A Review of Ex-Post Evidence for Mode Substitution and Induced Demand Following the Introduction of High-Speed Rail

Moshe Givoni*, Frédéric Dobruszkes

*Corresponding author for this work

Research output: Contribution to journalReview articlepeer-review

Abstract

To date, relatively little is known about the nature of the demand for high-speed rail (HSR) soon after inauguration of the services, despite close to 50-year experience of HSR operation and 17 166 km of HSR network around the world. This is a real lacuna given the scale of HSR construction around the world, the amount of resources committed to it, the desired accessibility, economic and environmental effects associated with HSR development and the relatively poor track record of forecasting demand for HSR services. Focusing on mode substitution and induced demand effects, this review aims to fill the gap in knowledge about the ex-post demand for HSR services in order to facilitate a learning process for the planning of the future HSR network. Although there is not much evidence on the demand for HSR services and existing evidence is largely influenced by route-specific characteristics, a methodological limitation that must be acknowledged, the evidence presented allows a better characterisation of HSR as a mode of transport. The review shows that the demand for HSR a few years after inauguration is about 10-20% induced demand and the rest is attributed to mode substitution. In terms of mode substitution, in most cases the majority of HSR passengers have used the conventional rail before. Substitution from aircraft, car and coach is generally more modest.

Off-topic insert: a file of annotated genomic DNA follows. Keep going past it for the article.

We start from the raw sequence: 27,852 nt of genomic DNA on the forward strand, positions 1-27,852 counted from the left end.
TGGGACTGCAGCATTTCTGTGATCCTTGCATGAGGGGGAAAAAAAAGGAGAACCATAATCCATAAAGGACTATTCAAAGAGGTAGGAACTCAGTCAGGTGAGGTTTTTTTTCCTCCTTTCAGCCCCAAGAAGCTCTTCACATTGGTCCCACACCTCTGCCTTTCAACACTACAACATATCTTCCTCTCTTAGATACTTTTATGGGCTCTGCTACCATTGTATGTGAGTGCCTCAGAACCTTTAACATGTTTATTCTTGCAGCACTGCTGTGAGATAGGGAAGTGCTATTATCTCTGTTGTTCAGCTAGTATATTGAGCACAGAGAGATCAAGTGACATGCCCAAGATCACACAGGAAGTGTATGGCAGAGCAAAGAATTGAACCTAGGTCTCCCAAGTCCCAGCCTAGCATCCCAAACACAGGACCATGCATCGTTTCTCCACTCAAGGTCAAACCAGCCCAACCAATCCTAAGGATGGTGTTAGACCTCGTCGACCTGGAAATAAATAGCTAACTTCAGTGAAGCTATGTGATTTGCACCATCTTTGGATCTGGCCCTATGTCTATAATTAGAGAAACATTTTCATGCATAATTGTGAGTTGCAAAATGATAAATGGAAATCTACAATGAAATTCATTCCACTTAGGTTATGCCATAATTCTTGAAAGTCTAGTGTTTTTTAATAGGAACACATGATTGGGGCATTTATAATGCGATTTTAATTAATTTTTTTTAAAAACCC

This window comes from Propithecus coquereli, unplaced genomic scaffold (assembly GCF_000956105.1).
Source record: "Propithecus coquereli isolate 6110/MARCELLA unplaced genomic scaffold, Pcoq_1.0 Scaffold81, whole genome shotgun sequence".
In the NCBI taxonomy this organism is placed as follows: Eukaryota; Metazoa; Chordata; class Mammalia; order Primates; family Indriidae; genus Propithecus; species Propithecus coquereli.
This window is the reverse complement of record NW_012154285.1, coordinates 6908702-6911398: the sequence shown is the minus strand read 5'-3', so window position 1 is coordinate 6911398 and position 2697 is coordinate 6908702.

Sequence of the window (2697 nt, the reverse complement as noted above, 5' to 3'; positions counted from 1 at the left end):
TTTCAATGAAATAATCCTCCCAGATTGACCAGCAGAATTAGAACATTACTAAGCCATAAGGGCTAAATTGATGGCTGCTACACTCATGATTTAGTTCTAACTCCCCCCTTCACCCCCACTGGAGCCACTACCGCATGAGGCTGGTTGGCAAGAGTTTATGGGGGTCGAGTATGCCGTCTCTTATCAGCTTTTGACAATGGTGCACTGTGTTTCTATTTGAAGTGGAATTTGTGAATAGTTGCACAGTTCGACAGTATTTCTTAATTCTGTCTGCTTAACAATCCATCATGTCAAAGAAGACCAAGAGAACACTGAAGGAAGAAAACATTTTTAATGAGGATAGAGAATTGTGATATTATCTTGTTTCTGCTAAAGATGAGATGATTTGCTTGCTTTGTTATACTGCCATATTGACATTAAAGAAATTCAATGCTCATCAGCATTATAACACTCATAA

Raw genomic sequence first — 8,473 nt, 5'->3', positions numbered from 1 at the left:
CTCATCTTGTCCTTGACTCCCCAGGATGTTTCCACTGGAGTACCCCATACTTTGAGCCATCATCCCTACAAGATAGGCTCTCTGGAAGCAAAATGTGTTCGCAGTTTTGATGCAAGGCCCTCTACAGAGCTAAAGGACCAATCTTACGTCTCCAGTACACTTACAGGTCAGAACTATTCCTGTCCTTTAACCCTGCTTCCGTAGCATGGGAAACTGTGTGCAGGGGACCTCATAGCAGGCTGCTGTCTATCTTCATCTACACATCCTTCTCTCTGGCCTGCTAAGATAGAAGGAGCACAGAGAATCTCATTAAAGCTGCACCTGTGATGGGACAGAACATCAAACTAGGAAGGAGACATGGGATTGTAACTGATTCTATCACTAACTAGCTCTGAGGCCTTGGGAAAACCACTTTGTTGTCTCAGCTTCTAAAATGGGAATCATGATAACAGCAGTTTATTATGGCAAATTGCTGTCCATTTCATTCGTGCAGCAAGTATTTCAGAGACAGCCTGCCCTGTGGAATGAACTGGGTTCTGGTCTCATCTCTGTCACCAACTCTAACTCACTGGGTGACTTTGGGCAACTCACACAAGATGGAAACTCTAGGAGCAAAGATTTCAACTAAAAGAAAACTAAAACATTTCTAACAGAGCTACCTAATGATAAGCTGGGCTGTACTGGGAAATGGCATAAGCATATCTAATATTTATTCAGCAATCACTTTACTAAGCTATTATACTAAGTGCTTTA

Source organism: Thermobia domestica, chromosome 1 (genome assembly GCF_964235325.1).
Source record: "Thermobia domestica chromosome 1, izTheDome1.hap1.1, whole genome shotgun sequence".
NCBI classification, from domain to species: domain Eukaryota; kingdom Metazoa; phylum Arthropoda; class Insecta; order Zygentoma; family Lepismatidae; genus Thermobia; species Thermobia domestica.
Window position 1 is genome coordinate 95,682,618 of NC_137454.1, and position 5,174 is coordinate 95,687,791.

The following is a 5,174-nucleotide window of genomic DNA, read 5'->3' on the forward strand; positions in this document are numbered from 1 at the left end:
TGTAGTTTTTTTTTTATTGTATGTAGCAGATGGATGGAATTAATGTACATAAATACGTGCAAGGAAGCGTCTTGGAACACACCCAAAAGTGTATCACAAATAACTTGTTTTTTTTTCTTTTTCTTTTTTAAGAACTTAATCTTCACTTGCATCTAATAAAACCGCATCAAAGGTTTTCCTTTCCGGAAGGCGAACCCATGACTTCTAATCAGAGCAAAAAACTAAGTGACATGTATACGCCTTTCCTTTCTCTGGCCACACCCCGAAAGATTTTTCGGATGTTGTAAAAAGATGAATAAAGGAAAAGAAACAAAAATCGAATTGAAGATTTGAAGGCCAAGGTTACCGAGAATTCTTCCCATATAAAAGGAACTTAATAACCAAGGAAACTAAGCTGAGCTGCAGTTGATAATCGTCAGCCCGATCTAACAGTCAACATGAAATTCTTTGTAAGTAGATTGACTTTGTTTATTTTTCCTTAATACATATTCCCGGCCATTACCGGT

Original languageEnglish
Pages (from-to)720-742
Number of pages23
JournalTransport Reviews
Volume33
Issue number6
DOIs
StatePublished - Nov 2013

Keywords

  • ex-post evaluation
  • high-speed rail
  • induced demand
  • intermodal competition
  • mode substitution

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